Tennessee students have spoken! The Volunteer State Book Award Committee is pleased to announce the winners of the 2020-2021 VSBAs!
Winner: Cummings, Troy. Can I Be Your Dog? Random House, 2018.
Arfy, a homeless mutt lives in a box in an alley. Arfy writes to every person on Butternut Street about what a great pet he’d make. His letters to prospective owners share that he’s house broken! He has his own squeaky bone! He can learn to live with cats! But, no one wants him. Won’t anyone open their heart–and home–to a lonesome dog? (from Goodreads)
2nd Place: Dyckman, Ame. The Misunderstood Shark. Illustrated by Scott Magoon. Orchard Books, 2018.
3rd Place: Kensky, Jessica. Rescue & Jessica: a Life-Changing Friendship. Illustrated by Scott Magoon. Candlewick Press, 2018.
Winner: Telgemeier, Raina. Guts. Scholastic, 2019.
Raina wakes up one night with a terrible upset stomach. Her mom has one, too, so it’s probably just a bug. Raina eventually returns to school, where she’s dealing with the usual highs and lows: friends, not-friends, and classmates who think the school year is just one long gross-out session. It soon becomes clear that Raina’s tummy trouble isn’t going away… and it coincides with her worries about food, school, and changing friendships. What’s going on? (from Goodreads)
2nd Place: Arden, Katherine. Small Spaces. G.P. Putnam’s Sons, 2018.
3rd Place: Craft, Jerry. New Kid. Harper Collins, 2019.
Middle School Division
Winner: Craft, Jerry. New Kid. HarperCollins, 2019.
A graphic novel about seventh-grader Jordan Banks, whose parents enroll him in a prestigious private school known for its academics, where Jordan is one of the few kids of color in his entire grade, rather than the art school that he really wants to attend. As he makes the daily trip from his Washington Heights apartment to the upscale Riverdale Academy Day School, Jordan soon finds himself torn between two worlds—and not really fitting into either one. Can Jordan learn to navigate his new school culture while keeping his neighborhood friends and staying true to himself?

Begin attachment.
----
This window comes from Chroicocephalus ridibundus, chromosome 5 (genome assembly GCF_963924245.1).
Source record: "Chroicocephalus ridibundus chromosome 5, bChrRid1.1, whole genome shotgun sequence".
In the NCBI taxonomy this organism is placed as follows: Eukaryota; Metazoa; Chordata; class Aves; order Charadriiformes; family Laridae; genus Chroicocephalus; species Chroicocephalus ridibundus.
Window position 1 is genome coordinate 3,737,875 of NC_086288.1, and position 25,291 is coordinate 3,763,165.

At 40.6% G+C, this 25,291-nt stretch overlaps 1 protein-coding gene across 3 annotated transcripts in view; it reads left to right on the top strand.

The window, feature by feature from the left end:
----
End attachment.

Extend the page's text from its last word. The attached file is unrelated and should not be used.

2nd Place: Schwab, Victoria. City of Ghosts. Scholastic Press, 2018.
3rd Place (tie): McAnulty, Stacy. The Miscalculations of Lightning Girl. Random House Books for Young Readers, 2018.
3rd Place (tie): Palacio, R.J. White Bird. Alfred A. Knopf Books for Young Readers, 2019.
High School Division
Winner (tie): Stevenson, Bryan. Just Mercy (Adapted for Young Adults): A True Story of the Fight for Justice. Delacorte Press, 2018.
In this very personal work–adapted from the original #1 bestseller, which the New York Times calls “as compelling as To Kill a Mockingbird, and in some ways more so”–acclaimed lawyer and social justice advocate Bryan Stevenson offers a glimpse into the lives of the wrongfully imprisoned and his efforts to fight for their freedom. (from Amazon)
Winner (tie): Krosoczka, Jarrett. Hey, Kiddo. Graphix, 2018.
The powerful, unforgettable graphic memoir from Jarrett Krosoczka, about growing up with a drug-addicted mother, a missing father, and two unforgettably opinionated grandparents.
2nd Place (tie): Acevedo, Elizabeth. The Poet X. Harperteen, 2018.
2nd Place (tie): Jackson, Tiffany D. Monday’s Not Coming. Katherine Tegen Books, 2018.
2nd Place (tie): McGinnis, Mindy. Heroine. Katherine Tegen Books, 2019.
2nd Place (tie): Rowell, Rainbow and Faith Erin Hicks. Pumpkinheads. First Second, 2019.
The committees would like to thank everyone for supporting the VSBAs and the students who voted. Check the TASL website and social media for next year’s lists, coming soon!